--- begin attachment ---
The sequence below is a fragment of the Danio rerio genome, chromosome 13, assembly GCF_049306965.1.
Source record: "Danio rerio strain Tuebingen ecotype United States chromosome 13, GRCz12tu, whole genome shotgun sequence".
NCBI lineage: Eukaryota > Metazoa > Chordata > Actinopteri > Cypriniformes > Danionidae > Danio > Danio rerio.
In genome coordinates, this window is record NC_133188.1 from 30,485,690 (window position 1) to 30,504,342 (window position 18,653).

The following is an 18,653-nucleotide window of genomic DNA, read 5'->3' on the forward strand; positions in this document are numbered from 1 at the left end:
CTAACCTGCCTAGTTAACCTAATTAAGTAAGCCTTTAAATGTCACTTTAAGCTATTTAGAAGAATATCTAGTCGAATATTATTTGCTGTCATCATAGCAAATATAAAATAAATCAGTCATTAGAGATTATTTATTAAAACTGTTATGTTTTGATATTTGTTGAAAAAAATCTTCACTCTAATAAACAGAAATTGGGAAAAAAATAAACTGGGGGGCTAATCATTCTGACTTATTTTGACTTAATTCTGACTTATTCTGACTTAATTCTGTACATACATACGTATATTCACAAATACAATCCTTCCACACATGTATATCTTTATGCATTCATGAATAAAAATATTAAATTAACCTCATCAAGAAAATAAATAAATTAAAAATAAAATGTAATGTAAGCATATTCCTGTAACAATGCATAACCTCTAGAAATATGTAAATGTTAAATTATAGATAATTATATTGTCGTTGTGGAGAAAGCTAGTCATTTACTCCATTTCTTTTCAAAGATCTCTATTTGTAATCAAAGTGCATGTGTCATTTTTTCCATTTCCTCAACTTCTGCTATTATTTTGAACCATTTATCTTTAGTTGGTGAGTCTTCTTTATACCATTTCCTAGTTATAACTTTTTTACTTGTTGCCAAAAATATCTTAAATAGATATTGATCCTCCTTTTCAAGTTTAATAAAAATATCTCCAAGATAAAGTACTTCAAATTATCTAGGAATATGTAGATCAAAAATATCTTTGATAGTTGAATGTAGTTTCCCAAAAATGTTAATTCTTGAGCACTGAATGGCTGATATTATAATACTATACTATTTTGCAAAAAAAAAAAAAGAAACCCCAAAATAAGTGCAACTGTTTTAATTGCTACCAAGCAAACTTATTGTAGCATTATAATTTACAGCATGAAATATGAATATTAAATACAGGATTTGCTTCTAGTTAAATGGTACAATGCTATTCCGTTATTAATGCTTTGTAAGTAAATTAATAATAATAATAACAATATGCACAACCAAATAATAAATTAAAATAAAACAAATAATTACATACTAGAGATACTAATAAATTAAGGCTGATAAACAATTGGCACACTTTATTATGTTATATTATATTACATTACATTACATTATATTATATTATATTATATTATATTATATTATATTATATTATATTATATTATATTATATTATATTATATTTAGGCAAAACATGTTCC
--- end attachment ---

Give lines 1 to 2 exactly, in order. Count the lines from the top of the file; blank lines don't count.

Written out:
The sequence below is a fragment of the Danio rerio genome, chromosome 13, assembly GCF_049306965.1.
Source record: "Danio rerio strain Tuebingen ecotype United States chromosome 13, GRCz12tu, whole genome shotgun sequence".